It wasn't really that long ago that the term "Performing Arts" was used to refer to music, dance, and drama. Lincoln Center for the Performing Arts, for example, covered those three disciplines. The term "Fine and Applied Art" or "Fine Arts" referred to painting, sculpture, print-making, and drawing.
Now that we have all kinds of new media that fall under neither the "Performing Arts" umbrella or the "Fine Arts" umbrella, like film, video, and all kinds of multi-media installations that combine the "Fine" and "Performing" Arts, we call the whole thing "The Arts." The term "Artist," the the term "Art," has come to be used far more loosely than it has in centuries past, or even in decades past.
Julia Child might have been the first to refer to cooking as "art" in the title of her 1961 Mastering the Art of French Cooking, and she certainly was one of the pioneers in the world of cooking on television. But it is the Food Network that has really turned the act of cooking into a performing art. The Next Food Network Star is an odd kind of performing art competition, because the actual substance of the "art" (the thing that is made) is evaluated not only on its substance, but on its presentation.
We in the television audience cannot eat the food that is made, so we are put in the position of having the "food" experience by evaluating the personality and performance of each finalist, and having the actual result (the taste of the food) reported to us by someone we do not know personally. It is tough. Food preparation is judged as a creative art, a performing art, and as a "plastic" art: what it is and how it looks is as important as how the chef relates to the audience and the camera. The judges for The Next Food Network Star are people who take the business of "food performance" seriously, and would be the equivalent to well-seasoned soloists (I couldn't resist the pun) and highly-experienced teachers in the field of music.
I think that The Next Food Network Star is a very smart show. I learn a great deal from the comments that the judges make, and I draw inspiration from the challenges the contestants have to meet, especially when I am faced with the daily challenge of making meals. Most of the contestants have to draw upon skills that they never had the chance or reason to develop, either in cooking school or in professional cooking life. Those who have performing skills from extra-food-related experiences have certain advantages over those who have ideas and experiences only informed by the world of food preparation.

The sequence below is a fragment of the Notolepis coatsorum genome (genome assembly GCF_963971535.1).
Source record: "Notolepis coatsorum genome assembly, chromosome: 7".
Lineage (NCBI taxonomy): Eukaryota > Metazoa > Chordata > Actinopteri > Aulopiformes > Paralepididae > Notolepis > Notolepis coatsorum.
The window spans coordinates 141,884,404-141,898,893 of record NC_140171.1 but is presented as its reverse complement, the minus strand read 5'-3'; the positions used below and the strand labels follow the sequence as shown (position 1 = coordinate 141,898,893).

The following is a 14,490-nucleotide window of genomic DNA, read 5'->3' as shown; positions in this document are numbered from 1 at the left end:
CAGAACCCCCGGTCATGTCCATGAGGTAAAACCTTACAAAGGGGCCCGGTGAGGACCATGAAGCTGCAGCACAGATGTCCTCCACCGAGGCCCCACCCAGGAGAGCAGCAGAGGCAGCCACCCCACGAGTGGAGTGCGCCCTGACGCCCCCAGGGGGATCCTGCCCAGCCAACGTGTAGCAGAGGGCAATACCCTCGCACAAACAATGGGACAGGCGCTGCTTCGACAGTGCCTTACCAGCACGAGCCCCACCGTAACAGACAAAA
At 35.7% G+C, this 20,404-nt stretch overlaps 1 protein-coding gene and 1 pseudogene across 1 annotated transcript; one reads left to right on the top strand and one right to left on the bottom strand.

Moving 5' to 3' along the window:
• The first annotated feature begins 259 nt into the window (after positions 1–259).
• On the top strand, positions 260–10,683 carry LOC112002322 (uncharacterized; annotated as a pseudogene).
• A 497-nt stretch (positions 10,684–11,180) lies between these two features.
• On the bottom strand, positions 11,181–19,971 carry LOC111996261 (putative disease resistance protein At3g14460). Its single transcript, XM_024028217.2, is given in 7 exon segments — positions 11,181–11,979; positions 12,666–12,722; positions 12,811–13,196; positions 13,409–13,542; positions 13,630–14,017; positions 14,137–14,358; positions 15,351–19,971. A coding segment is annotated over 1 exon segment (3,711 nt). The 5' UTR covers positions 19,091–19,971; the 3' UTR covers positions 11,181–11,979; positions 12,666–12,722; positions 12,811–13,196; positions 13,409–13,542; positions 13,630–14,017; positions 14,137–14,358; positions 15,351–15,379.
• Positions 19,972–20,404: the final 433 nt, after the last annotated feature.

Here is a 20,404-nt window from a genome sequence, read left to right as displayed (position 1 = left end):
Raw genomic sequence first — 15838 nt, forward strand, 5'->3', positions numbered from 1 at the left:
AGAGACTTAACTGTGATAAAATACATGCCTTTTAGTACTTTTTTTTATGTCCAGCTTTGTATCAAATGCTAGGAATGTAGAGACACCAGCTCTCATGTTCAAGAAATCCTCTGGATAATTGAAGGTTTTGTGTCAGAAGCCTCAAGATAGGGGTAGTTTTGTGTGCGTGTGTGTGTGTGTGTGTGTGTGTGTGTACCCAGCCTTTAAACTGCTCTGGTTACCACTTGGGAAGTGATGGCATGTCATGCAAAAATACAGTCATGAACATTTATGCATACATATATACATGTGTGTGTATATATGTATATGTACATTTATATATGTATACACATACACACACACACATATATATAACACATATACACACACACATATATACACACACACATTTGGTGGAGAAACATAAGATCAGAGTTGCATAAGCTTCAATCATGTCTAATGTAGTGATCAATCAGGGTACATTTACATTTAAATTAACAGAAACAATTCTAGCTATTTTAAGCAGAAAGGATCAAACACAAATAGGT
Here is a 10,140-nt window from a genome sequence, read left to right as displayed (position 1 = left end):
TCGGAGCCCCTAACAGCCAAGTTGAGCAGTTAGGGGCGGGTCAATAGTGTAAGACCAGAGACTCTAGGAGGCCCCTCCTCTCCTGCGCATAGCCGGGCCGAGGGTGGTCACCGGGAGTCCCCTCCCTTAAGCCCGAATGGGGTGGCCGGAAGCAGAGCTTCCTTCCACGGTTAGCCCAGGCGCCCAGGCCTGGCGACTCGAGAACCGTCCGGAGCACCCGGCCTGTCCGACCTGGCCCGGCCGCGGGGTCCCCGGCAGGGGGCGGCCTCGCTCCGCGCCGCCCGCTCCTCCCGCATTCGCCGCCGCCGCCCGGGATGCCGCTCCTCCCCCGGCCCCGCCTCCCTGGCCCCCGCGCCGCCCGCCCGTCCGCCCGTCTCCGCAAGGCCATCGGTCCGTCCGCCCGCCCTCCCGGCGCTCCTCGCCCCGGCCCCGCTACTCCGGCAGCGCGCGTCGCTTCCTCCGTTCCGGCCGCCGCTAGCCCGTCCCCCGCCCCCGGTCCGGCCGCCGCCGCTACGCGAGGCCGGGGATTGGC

Perhaps the future will hold performing arts academies for cooks. Who knows. There could be classes in diction and elocution (in several languages). There could be classes that concerned posture, focus, and movement, as well as style, make-up, and persona-building. Students could study the video record: Kerr, Child, Ray, Flay, and they write papers on the difference between stoic "Iron Chef" focus, and the almost-too-personal Nigella touch.
Food, like music, has no permanence, but it does touch some of the senses in a way that remains, and even lingers. As music does with time and sound, cooking as an art takes the mundane and necessary (eating and food preparation are both necessary), and turns it into something special. A meal, served in courses, could be likened to a sonata or a symphony that is served in movements, or a play, ballet, or opera that is served in acts. It is visually appealing, like dance, and the experience of it can even momentarily involve sound (consider the crunch), but on television we have to rely on third-party reporting to have the sensual experience that the food is designed to have: taste.
Music can be transmitted over the airwaves (or now, over the digital media) almost intact, but food can not. Digital reproductions of two-dimensional visual art can come strikingly close to the real thing. Camera work (which has also become an art in itself) is so fine that the experience of dance on a video screen can be as exciting as seeing it on a stage. We can all evaluate these arts in their intended form by way of media, but try as we may, we just can't do it with food.
Imagine composers' works being evaluated only on what we say about our music to a camera, because the people who might be interested in hearing it would not be able to. Imagine if performing musicians had to talk to the audience and look at a camera while performing, but no sound could from their instruments or out of their singing mouths. Imagine if sculptors and painters had to have their work evaluated purely on what they had to say about it on camera. And how would a dancer or a choreographer speak effectively about movement without making any kind of a gesture?